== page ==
A city and its hovels

Print edition : January 08, 2000

The impoverished residents of Mumbai's slums find several ways to survive, but there is no escape for them from economic hardships and shrinking opportunities.

IN the movies, the Mumbai slum is full of possibilities. The slum boy can discover a separated-at-birth millionaire twin, turn underworld lord, or at the end of the story, marry a tycoon's daughter. "Bollywood" images suffuse the imaginations of many you ng people in Mumbai's slums, where half the city lives. Imitation Nike shoes and Levis jeans are worn almost as uniform; posters of film stars and fast cars decorate shops and homes.

The Dangarwadi slum in West Andheri. Half of Mumbai's population lives in slums.-PUNIT PARANJPE

Cooper Hospital Naka is one of the places where this fantasy ends. By 6 a.m. hundreds of workers from the slums that sprawl across Andheri, a suburb, gather there, hoping someone will hire them for a day's work. Every few minutes, customers drive by in s mall trucks and even autorickshaws, depending on how many workers they need. Dozens of desperate workers mob them, offering to labour for just about anything. Wages start off at up to Rs.120 a day but dip to Rs.50 towards noon. Then, for the many workers who do not find work, it is time to trudge back home.

Ramanna Govindappa used to work in Lower Parel, Mumbai's industrial heartland. His job at Srinivas Mills earned him upwards of Rs.700 a month in 1983 along with benefits like Provident Fund and medical care. But that year Srinivas Mills closed down in th e wake of the Mumbai textile workers' strike of 1982. As other factories followed in quick time, hundreds of workers in the west Andheri slum of Dangarwadi were rendered jobless. Since then Govindappa has spent every morning at Cooper Hospital Naka. He i s getting older, and work is now harder to come by. If he finds work for 10 days a month, Govindappa counts himself lucky.

"I hoped that my children would follow me into a steady job," says Shankarappa Veerappan. "I wanted to educate them so they could have a better life." Instead, Veerappan himself lost his job when Madhusudan Mills closed down. He now works as a carpenter, earning Rs.120 a day for some 10 days a month. "I cannot afford to educate my children," he says. "It is much tougher to find proper work now than it was in 1977, when I came to Mumbai." Even those residents of Dangarwadi who still have work find times are hard. Bhimappa Topanna spent 10 years as a temporary worker at Phoenix Mills, earning Rs.160 a day. Phoenix Mills recently placed Topanna on a contract, which binds him to work 12 hours a day, instead of a regular eight-hour shift, and for no extra p ay.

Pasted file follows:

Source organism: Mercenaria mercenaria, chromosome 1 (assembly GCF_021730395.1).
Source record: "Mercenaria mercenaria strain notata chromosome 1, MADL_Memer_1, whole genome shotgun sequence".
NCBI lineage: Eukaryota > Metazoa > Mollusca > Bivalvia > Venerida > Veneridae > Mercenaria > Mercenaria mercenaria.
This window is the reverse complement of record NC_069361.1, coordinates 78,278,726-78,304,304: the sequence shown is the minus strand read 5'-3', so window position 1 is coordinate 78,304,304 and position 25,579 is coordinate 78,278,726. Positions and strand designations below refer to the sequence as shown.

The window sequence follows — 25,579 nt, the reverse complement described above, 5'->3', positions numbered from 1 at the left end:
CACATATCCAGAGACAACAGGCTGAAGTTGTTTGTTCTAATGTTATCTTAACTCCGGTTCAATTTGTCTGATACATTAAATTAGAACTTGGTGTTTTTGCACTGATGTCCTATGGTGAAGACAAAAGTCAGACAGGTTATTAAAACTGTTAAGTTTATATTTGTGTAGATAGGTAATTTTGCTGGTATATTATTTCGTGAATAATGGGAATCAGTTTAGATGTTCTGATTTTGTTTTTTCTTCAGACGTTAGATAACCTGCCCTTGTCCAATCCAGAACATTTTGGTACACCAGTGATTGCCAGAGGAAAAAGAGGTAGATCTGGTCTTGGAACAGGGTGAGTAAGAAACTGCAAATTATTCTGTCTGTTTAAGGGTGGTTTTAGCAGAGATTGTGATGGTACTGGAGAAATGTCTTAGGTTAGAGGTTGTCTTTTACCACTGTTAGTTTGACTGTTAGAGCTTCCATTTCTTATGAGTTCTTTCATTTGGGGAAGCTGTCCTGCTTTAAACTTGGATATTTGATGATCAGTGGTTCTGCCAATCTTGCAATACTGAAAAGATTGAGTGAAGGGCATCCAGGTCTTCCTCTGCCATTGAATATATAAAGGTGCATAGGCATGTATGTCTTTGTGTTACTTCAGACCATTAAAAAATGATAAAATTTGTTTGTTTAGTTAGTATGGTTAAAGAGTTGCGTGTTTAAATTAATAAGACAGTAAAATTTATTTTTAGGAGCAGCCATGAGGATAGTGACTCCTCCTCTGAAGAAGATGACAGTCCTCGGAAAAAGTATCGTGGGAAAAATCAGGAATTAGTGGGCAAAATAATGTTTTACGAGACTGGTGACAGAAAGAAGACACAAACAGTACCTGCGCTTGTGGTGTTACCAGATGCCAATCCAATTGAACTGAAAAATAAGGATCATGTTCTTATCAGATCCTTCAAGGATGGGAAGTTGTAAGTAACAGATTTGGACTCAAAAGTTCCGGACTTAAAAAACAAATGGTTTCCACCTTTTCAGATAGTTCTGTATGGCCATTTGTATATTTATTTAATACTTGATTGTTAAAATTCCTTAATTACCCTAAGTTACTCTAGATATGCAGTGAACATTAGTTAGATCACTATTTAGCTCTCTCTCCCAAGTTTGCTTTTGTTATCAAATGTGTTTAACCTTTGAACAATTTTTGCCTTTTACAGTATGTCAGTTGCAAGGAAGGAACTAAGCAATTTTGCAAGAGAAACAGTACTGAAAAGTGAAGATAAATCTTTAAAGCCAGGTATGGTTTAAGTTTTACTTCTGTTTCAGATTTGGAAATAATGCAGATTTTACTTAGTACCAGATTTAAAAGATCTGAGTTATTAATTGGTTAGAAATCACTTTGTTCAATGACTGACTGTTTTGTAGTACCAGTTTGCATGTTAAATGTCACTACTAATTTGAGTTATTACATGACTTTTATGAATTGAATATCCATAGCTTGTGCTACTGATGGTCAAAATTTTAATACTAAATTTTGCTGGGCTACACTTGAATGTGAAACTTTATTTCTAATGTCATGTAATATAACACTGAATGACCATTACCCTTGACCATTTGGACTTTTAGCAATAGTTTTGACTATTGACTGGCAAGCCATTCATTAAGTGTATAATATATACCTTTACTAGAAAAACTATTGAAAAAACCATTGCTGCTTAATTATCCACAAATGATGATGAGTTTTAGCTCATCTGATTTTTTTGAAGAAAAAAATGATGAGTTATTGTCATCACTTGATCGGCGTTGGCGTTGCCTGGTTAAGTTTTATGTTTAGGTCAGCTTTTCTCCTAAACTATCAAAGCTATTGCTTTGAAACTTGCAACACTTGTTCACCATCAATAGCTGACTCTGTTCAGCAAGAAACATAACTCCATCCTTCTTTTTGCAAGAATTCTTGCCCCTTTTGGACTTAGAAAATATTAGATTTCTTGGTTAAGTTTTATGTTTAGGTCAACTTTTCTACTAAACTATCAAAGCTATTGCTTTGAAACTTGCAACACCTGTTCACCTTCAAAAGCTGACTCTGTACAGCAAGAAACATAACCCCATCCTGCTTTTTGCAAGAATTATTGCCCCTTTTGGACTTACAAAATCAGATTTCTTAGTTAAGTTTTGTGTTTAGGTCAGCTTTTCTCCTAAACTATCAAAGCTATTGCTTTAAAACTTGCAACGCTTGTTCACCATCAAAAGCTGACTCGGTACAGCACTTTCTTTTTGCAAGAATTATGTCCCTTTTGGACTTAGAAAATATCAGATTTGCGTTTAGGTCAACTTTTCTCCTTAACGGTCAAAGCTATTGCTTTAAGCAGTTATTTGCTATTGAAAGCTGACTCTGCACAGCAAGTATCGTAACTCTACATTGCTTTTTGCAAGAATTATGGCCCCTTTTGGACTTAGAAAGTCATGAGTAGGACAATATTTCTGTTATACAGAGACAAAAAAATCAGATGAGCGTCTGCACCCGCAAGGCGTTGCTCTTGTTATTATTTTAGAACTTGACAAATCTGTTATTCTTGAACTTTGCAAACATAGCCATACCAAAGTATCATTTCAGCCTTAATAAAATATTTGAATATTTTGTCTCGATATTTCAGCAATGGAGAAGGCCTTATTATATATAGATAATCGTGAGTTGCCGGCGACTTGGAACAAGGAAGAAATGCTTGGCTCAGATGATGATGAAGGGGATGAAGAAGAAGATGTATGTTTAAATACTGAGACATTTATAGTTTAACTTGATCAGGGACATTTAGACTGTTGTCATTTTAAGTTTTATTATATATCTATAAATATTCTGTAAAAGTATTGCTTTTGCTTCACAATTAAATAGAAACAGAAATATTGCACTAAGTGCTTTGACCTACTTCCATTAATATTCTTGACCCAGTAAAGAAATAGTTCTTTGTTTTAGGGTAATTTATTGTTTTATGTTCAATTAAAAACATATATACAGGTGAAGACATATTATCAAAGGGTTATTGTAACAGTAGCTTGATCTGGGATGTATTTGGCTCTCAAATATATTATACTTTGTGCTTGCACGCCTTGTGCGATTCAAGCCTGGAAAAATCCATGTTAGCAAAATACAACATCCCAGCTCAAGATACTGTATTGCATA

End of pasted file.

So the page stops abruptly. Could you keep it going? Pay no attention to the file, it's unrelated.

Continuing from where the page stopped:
In the wake of the industrial closures, Dangarwadi found other, sometimes distasteful, ways to survive. The slum rapidly grew into one of suburban Mumbai's main centres of bootleg liquor production. Media attention rapidly led to political intervention and brought an end to this cottage industry. When the Mumbai Police raided Dangarwadi after this year's Holi festival, more than 300 family-run stills were shut down. "Everyone is scared to resume the business," says Shivlingappa Thayappa. "But this is t he only work available here. We could make perhaps Rs.100 or Rs.150 every other day selling liquor. Now, all we can do is starve."

Gilbert Hill never had a large number of organised sector workers. This predominantly Muslim slum colony made its living from odd jobs and from the incomes of women working in nearby apartment blocks. A decade ago, opportunity seemed to beckon. Maqbool G arments was set up during the first flush of liberalisation to stitch shirts for garment export houses. A welter of smaller stitching units sprang up at Gilbert Hill, but Maqbool Garments, with 200 machines, remained the local giant. Now, it lies idle. " For the last four years," says foreman Nisar Khan, "we have not had work for more than 10 days a month, and we have not had a single order in the last two months."